Working Together for the River. The popularity of the Kenai River, one of the most heavily used fresh-water fisheries in Alaska, puts a strain on its resources.

In response to increasing threats to the river system's health, the legislature established the Kenai River Special Management Area in as a unit of the state park system. In order to provide for recovery and certainty in future Kenai River king salmon production, Kenai Area Fisherman's Coalition, a private angler "Joe Fisherman" group, has forwarded Proposal to Author: Dwight Kramer.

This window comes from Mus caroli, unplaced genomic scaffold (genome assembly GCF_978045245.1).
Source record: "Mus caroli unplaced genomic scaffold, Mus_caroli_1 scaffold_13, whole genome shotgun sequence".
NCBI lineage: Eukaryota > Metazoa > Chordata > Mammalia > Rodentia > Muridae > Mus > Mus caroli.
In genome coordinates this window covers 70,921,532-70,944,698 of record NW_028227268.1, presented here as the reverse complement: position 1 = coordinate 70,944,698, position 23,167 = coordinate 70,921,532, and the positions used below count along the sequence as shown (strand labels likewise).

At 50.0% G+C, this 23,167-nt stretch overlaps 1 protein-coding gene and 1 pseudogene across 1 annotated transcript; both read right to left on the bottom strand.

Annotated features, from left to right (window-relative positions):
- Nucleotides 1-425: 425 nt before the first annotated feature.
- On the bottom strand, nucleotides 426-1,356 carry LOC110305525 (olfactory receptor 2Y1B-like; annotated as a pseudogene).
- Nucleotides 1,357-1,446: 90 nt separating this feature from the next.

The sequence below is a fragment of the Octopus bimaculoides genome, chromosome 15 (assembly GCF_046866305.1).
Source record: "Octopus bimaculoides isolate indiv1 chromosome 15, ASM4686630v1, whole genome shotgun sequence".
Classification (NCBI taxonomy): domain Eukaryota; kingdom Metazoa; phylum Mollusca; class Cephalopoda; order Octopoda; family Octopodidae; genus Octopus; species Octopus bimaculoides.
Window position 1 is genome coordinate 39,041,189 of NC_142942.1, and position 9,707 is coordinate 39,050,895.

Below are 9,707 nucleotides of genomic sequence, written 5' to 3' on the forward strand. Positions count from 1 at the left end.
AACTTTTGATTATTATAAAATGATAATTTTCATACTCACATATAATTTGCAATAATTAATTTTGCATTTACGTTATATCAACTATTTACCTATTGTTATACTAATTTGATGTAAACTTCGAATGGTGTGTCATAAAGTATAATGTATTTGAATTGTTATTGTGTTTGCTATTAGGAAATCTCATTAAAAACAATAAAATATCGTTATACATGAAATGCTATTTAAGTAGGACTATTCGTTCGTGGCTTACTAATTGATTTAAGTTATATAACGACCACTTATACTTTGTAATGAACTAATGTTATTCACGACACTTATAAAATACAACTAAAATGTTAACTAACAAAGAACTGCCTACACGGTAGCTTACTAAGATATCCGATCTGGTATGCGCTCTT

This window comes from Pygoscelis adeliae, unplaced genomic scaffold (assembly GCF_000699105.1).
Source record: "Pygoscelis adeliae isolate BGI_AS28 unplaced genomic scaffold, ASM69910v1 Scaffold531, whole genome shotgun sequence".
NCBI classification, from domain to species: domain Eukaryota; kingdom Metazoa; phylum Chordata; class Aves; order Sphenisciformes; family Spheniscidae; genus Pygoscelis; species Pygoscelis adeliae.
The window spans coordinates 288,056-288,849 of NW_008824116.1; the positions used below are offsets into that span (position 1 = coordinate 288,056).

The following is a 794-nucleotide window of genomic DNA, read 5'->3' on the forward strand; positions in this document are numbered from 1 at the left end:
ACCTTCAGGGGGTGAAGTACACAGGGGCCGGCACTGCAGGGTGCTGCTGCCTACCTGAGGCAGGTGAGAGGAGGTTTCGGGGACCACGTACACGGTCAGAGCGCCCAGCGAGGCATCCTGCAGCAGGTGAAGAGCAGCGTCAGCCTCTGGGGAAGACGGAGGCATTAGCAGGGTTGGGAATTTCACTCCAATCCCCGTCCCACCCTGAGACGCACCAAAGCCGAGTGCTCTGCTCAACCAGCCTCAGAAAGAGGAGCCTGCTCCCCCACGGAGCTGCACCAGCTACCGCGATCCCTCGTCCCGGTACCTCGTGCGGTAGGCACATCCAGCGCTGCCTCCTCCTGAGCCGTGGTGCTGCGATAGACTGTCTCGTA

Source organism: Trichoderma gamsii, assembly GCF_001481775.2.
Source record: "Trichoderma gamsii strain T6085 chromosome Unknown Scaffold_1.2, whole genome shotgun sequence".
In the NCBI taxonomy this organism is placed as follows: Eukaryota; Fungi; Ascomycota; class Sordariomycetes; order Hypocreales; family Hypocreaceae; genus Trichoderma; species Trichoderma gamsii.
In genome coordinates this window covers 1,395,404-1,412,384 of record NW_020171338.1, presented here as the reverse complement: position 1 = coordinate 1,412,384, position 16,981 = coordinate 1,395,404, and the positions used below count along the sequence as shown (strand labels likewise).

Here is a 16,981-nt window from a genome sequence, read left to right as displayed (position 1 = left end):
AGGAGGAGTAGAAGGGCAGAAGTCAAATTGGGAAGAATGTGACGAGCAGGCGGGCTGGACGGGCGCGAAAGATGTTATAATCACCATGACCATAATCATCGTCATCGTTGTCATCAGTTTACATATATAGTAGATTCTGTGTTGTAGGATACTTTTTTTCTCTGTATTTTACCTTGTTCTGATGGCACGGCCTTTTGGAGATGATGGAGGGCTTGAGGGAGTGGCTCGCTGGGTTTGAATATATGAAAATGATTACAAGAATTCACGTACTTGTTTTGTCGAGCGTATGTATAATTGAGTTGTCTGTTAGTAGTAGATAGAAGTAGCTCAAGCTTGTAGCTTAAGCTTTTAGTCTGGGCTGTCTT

Impacts from land use activities and management practices can interrupt the functions of riparian ecosystems, diminishing their value. By understanding how and why riparian ecosystems are so valuable and using management practices that maintain these values, the public can continue to derive social and economic benefits from the riparian.Sterling Highway – completed bymostly paved by HEA began producing power in Homer p.m.

on Ma – Clam Gulch.Hortle, K. G., ‘Studies of the Benthic Fauna of Lowland (Potamon) Localities of the Ok Tedi and Fly River, with Reference to Mining Impacts’.

Ok Tedi Mining Limited Report, ENV Cited by: